There are two reasons why I am sharing our story with the world. One is to gain any help and advice from those who can relate to the above and secondly, to let others know if they are experiencing the same that they are not on their own. It would be lovely to connect with you if you sit in either camp....

Thank you for taking the time to read this looonnnggg blog post....

Sunday, 7 September 2014

Our Summer in Pictures....


Our summer has been a little crazy, but we have made it to the other side. Thought I would share some pictures so you can see what we have been up to....






Lazy days on the beach...



Day trips out

Bank Holiday fun
 

Picnics in the cold

    
Fun in the Park
Plenty of this stuff to keep us going....
Birthday Celebrations!!!
& finally I am learning to have a bit of me time.....

Friday, 1 August 2014

Story of My Life

Since having E.J. the girls curiosity has naturally grown into their birth family history. The questions have been more frequent and you can see their little minds trying to make sense of who they have lived with and the time frames this all falls into. They have included questions such as, 'Where was I born?' 'Who's tummy was I in?' and 'Which hospital was I born in?' Whilst addressing these questions the best I could, my eldest daughter told me that she could not remember what her birth mother looked like. I thought now may be an appropriate time to tell her that we had been given a photo and then asked her if she would like to see it, to which she replied that she would.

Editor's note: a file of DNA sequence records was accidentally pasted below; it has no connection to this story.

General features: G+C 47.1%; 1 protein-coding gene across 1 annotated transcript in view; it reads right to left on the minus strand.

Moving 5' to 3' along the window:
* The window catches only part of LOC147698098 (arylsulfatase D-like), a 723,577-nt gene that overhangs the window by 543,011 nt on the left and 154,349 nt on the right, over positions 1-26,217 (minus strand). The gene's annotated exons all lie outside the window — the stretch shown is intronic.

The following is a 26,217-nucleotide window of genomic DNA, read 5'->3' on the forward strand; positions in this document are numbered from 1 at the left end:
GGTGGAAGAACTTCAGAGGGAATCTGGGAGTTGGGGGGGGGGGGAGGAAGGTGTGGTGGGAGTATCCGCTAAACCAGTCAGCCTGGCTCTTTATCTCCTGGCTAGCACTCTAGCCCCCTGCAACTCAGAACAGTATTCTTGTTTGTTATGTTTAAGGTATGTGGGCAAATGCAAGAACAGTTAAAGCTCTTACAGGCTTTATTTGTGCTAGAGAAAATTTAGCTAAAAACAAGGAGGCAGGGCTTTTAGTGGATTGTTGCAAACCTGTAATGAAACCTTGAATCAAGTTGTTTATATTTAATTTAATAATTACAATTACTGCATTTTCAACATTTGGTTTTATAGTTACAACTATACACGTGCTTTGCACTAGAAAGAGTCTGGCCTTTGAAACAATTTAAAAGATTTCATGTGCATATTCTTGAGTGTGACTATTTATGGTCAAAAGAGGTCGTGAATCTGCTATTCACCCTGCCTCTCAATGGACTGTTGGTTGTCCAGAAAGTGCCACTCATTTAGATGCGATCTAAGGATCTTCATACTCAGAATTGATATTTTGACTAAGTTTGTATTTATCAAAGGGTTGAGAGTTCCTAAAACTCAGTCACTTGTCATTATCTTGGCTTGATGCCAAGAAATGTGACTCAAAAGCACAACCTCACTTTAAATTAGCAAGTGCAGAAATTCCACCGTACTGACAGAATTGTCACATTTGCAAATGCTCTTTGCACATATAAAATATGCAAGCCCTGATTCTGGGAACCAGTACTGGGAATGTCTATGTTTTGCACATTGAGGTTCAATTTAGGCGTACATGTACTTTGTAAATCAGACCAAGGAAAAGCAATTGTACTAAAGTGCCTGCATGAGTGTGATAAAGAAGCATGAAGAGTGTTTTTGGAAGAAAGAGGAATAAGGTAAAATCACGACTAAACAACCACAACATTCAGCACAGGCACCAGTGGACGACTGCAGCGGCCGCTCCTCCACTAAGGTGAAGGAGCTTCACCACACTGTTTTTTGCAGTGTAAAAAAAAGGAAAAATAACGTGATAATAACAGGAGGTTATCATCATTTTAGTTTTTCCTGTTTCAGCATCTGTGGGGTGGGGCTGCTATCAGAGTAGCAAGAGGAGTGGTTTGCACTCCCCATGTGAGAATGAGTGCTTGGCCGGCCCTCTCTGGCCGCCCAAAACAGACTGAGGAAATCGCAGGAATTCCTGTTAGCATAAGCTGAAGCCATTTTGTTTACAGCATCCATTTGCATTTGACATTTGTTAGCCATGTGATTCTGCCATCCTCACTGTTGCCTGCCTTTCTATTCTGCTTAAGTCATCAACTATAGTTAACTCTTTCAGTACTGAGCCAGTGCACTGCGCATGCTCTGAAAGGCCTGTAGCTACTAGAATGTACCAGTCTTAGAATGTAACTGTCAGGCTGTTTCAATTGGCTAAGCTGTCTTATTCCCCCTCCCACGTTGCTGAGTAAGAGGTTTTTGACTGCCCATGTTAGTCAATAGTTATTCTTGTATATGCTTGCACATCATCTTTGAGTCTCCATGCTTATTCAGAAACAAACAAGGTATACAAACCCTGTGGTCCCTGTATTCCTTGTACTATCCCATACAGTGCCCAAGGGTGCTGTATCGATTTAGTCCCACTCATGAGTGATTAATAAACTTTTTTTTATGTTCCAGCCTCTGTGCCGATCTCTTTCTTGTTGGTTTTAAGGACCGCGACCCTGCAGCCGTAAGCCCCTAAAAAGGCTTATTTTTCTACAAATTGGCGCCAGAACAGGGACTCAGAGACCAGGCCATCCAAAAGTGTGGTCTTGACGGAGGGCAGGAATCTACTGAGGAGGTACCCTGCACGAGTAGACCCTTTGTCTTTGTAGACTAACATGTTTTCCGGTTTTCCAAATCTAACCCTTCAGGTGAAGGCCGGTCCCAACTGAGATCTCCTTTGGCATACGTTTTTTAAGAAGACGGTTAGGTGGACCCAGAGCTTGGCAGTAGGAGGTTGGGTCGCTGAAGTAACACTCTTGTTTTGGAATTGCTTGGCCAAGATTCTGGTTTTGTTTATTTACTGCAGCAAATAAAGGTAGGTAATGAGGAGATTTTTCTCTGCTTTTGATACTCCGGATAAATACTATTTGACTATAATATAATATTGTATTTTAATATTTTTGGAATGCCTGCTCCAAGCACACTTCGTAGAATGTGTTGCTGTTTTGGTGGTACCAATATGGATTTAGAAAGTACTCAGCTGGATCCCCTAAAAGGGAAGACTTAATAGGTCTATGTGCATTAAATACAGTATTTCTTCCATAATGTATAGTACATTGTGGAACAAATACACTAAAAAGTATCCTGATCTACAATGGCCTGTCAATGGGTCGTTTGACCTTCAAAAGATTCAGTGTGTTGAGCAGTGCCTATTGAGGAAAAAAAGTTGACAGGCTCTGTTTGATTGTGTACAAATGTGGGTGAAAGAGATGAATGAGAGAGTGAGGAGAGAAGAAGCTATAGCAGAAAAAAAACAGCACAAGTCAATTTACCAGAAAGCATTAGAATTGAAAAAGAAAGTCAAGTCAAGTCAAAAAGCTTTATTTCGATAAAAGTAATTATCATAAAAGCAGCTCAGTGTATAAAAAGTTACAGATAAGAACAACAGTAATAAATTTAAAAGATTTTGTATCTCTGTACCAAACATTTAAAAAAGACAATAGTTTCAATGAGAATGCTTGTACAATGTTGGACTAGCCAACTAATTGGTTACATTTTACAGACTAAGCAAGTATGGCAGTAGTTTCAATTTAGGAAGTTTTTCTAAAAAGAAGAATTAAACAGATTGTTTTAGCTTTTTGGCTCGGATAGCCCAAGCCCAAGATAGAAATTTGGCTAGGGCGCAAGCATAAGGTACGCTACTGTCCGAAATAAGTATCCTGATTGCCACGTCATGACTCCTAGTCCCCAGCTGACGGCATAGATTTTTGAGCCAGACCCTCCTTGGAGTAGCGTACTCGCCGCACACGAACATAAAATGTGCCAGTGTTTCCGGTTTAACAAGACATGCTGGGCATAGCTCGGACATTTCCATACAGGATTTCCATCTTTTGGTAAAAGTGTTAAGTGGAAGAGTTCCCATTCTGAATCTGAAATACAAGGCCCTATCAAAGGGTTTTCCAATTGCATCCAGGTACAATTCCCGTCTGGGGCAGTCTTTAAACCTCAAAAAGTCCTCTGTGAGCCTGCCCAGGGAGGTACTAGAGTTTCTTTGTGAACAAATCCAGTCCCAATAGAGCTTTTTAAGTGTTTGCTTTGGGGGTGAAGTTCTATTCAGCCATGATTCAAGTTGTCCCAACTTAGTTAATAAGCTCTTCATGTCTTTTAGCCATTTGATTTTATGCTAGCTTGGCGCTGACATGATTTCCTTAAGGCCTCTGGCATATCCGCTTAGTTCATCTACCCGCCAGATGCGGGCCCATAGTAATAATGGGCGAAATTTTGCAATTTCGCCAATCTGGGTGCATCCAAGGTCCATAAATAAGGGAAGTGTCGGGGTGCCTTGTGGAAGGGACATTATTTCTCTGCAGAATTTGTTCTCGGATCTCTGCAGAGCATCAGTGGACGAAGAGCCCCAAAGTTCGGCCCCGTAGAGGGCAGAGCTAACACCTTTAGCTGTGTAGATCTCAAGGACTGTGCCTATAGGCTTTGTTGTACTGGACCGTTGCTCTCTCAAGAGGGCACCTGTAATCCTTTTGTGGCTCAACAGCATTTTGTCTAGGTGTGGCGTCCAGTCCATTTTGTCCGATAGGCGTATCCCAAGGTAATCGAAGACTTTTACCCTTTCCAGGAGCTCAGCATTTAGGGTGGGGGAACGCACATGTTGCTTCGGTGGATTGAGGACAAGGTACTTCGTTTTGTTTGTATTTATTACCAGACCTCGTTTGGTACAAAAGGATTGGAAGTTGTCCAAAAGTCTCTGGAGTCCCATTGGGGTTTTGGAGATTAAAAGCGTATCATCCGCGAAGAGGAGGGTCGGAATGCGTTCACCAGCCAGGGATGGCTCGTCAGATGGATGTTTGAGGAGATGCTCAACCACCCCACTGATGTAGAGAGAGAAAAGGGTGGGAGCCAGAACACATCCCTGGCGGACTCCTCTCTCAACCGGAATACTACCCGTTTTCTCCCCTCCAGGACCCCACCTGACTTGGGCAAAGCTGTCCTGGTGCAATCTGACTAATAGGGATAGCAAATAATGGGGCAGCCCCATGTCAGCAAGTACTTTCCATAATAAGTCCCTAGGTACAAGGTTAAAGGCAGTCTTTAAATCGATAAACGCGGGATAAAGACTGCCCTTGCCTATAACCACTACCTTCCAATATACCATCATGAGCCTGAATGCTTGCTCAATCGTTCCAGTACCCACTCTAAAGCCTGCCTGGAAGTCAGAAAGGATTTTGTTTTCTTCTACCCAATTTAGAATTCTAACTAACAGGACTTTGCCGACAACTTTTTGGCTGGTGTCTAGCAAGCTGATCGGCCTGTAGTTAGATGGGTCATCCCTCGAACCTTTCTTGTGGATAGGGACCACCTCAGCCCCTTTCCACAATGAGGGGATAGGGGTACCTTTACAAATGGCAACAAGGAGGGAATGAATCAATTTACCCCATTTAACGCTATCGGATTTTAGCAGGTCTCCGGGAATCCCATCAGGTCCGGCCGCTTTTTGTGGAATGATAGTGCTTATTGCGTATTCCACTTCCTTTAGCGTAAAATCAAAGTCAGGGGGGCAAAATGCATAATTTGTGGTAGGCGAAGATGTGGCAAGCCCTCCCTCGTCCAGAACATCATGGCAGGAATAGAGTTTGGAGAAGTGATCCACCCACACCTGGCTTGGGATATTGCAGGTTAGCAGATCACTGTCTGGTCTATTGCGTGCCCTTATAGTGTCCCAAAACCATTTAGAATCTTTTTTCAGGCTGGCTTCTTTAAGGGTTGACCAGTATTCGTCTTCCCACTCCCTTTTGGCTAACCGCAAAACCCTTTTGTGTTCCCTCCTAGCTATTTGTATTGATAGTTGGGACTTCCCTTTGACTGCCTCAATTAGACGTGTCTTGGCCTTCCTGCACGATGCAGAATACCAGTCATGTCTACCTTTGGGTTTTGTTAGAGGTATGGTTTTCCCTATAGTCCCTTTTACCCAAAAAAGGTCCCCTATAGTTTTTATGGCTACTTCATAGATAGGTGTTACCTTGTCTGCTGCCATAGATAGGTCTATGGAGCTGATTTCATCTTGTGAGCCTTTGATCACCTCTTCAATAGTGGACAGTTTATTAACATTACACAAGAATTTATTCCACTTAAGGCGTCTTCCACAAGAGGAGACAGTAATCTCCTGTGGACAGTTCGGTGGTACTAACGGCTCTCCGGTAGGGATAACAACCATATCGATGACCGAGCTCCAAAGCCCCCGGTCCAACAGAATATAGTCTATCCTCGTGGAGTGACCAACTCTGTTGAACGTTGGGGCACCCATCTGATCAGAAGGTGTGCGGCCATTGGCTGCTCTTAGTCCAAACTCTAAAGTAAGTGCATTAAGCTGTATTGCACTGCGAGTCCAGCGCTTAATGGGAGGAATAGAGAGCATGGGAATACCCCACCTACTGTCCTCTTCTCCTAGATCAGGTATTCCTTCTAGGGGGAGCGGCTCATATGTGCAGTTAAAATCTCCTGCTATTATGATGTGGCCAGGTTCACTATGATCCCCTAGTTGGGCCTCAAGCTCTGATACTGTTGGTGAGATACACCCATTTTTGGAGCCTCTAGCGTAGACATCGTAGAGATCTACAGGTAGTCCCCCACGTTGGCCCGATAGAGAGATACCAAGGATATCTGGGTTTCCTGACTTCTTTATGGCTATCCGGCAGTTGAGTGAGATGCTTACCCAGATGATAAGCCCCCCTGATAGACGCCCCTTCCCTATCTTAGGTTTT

Taking down the life story books from the attic, I felt nervous to share the information as I know in the past they have got upset and on occasions, experienced nightmares when confronted with their past. Sitting down at the dining room table with my oldest two daughters we opened the books. My oldest daughter only wanted to look at the picture of her mom, cried, cuddled me and then put her book away. My middle daughter however wanted to look through the whole of her book. Sitting next to her I nervously turned the pages and sat anxiously while she scanned the photos. Again, she cried and needed a cuddle. Since looking at her book she has been struggling with missing her birth family. I found it interesting to listen to her as it is clear that she does not understand time frames or when people were or were not present in her life.

My youngest daughter sat on my lap earlier today whilst looking up at a blown-up picture taken from on our wedding day. She asked me where she was when that photo was taken. I wasn't quite sure how best to answer, as at the time, her birth mother would have been pregnant with her and how do you explain that to a three year old?!

What I have found to be positive is the fact that the girls are able to talk to my husband and I about their feelings and feel safe enough to ask various questions. We knew at some point we would need to address these topics and I would rather have an open conversation with the girls over the years rather than deal with it in one go when they hit puberty! Another positive is that they have taken to their little brother and are keen to cuddle him and to help me with little jobs that need doing. I believe that the girls feel included and this is important for them.